Design is king…it can lead to perfection or it can lead to disaster. (And a lot of wasted time and money.) As with machining, forging, casting, and stamping, 3D printing starts in the same place — design of the end part. And much like traditional manufacturing, additive manufacturing is reliant on computer aided design (CAD) models as the main component of production of the part.
Requirements of a CAD package
While most CAD packages will allow for the creation of models to be used in additive manufacturing, there are a few key features and functions that should be confirmed before moving forward with any particular one.
The first and most important aspect is the ability to generate 3D models. Some software is specifically designed for prints, drawings, or other 2D designs and lacks the ability to generate full models. An appropriate CAD package will allow you to either parametrically or directly model 3D surfaces, which will allow for easy export into the most common 3D printing file, the STL.
The ability to export native CAD designs into an STL file is required for nearly all 3D printers. STL (an abbreviation of “stereolithography”) files are translations/exports of CAD models into triangular surfaces and planes, which are commonly interpreted into G-code, the most widely adopted Computer Aided Manufacturing (CAM) language for automated machine tools. Generating an STL to match your design is vital to the success of a 3D print.
Outside both requirements of 3D modeling and generation of an STL, there are numerous other “nice-to-haves” that are included in some CAD packages which make preparation for additive manufacturing easier and allow for additional value-add. Examples such as 3DXpert for SolidWorks, Netfabb for Fusion 360, or 3YOURMIND for Siemens NX are add-ons and plugins that remove some of the translation steps, or even allow for direct printing to the printers from the native applications itself.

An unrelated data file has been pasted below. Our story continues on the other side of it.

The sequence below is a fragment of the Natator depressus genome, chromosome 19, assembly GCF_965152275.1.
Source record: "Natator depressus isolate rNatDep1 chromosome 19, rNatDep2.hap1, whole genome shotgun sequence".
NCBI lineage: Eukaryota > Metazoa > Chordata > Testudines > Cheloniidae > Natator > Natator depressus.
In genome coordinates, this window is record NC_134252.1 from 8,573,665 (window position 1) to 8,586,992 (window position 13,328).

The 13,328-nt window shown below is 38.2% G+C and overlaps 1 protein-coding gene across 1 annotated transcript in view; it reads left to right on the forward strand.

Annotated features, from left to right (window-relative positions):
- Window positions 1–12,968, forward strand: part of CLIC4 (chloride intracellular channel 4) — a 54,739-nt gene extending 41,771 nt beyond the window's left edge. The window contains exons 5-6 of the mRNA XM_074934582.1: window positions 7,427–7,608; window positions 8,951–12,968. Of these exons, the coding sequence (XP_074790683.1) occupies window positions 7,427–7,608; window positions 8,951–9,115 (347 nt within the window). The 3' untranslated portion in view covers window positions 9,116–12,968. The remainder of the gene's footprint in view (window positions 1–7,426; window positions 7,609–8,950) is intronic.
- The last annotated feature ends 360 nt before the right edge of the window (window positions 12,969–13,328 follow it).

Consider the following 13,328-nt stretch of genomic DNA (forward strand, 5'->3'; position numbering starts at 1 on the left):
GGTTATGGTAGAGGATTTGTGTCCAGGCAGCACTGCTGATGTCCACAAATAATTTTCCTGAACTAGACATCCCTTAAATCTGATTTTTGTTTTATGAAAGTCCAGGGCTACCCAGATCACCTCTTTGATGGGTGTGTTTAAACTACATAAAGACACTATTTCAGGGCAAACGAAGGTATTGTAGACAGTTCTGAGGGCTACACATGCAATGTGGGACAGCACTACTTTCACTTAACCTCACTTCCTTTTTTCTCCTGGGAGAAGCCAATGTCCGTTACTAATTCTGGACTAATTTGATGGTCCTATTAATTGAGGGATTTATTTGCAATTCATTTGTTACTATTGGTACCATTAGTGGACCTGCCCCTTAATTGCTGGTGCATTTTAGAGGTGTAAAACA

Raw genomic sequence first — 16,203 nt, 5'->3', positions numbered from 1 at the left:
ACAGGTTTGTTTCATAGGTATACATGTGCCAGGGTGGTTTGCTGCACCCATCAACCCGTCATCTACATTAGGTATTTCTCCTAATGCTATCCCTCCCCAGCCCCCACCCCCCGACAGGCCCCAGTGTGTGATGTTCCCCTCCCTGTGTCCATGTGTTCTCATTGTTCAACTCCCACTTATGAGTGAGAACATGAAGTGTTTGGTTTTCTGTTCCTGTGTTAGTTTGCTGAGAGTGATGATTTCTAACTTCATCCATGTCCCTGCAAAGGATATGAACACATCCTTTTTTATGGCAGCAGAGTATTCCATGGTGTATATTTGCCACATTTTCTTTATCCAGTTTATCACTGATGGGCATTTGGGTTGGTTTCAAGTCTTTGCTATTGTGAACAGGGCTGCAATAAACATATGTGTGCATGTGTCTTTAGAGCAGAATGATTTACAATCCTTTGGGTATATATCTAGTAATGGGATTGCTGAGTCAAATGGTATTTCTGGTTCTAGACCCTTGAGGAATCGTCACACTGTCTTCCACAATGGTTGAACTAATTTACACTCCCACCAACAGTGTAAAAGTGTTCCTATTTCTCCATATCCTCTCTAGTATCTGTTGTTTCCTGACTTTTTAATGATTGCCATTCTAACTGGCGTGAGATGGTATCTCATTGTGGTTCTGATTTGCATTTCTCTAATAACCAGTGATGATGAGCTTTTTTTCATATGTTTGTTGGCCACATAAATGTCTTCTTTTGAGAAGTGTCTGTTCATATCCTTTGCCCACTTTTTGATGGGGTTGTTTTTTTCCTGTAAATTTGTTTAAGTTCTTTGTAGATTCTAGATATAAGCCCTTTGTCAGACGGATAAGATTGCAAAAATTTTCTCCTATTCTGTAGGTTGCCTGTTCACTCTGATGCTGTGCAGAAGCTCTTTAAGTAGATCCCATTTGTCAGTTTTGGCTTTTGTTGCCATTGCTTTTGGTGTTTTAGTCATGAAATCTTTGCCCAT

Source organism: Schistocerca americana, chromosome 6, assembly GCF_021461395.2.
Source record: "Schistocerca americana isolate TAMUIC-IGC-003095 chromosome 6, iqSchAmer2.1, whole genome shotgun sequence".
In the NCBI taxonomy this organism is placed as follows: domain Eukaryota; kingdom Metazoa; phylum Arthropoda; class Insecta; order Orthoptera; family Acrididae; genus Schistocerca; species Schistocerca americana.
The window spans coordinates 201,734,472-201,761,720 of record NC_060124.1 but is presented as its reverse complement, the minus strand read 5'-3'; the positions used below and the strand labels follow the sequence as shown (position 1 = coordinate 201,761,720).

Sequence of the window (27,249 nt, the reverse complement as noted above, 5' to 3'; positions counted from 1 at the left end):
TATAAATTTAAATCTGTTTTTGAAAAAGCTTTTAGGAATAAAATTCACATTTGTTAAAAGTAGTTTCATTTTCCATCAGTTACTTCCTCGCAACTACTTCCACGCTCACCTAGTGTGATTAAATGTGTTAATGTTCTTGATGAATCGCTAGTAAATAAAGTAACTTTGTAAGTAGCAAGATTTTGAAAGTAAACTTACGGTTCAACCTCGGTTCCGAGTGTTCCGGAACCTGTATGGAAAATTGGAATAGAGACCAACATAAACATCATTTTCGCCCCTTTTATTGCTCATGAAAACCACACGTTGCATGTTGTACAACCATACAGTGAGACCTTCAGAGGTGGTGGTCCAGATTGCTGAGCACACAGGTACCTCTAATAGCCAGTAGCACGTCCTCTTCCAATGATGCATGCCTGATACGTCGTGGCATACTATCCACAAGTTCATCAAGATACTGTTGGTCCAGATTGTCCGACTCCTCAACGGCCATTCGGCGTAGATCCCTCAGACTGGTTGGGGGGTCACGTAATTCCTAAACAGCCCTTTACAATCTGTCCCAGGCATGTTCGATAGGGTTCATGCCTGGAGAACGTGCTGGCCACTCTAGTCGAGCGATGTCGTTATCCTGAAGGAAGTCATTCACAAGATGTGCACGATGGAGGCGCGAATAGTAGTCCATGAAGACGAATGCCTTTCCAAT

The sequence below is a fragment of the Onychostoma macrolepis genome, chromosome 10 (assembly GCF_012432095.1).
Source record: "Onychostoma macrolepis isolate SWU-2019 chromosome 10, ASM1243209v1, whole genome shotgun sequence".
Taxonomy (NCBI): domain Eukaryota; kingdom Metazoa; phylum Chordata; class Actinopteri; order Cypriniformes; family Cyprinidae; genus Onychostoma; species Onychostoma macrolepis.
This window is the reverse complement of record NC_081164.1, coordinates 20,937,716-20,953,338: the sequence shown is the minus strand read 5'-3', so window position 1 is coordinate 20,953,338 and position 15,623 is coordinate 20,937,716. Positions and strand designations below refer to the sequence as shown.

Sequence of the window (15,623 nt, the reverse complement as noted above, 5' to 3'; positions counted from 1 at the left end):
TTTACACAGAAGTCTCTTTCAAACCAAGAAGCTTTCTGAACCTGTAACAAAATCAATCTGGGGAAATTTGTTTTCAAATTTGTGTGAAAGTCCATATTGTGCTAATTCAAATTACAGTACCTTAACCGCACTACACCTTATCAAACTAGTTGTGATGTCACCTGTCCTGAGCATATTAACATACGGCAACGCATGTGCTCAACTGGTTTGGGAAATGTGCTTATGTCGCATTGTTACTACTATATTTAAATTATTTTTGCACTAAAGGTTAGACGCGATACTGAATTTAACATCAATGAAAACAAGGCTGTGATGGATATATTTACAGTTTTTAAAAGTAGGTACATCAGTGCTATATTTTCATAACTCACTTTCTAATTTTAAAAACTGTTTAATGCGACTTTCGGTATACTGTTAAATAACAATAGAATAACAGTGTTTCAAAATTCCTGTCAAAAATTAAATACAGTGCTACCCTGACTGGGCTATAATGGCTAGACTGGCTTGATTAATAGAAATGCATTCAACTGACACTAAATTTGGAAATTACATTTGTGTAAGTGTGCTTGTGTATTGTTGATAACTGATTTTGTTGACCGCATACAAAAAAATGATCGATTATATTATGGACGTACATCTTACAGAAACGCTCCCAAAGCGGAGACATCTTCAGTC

Click here to learn more about an STL file and how to convert an STL file.
Common Industry CAD Solutions
Within manufacturing, engineering, and design industries, there are numerous commonly used CAD packages; Some are specific to industry and use-case, but many are common between verticals and applications. Below are just a few of the many commonly used CAD applications typically used by enterprises and manufacturing operations:
SolidWorks, launched in 1995 and acquired by Dassault in 1997, is one of the most prevalent CAD packages across engineering, manufacturing, and design. Touted as one of the easiest to learn parametric CAD packages available, according to the publisher, “over two million engineers and designers at more than 165,000 companies were using SolidWorks as of 2013”. In addition to the core CAD package, SolidWorks offers numerous additional products and modules for simulation, specific industries, and rendering/graphic design.
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Have some questions about how Markforged and SolidWorks can work together to help your business grow in 2020? Click here and an expert from The SolidExperts will be happy to help you.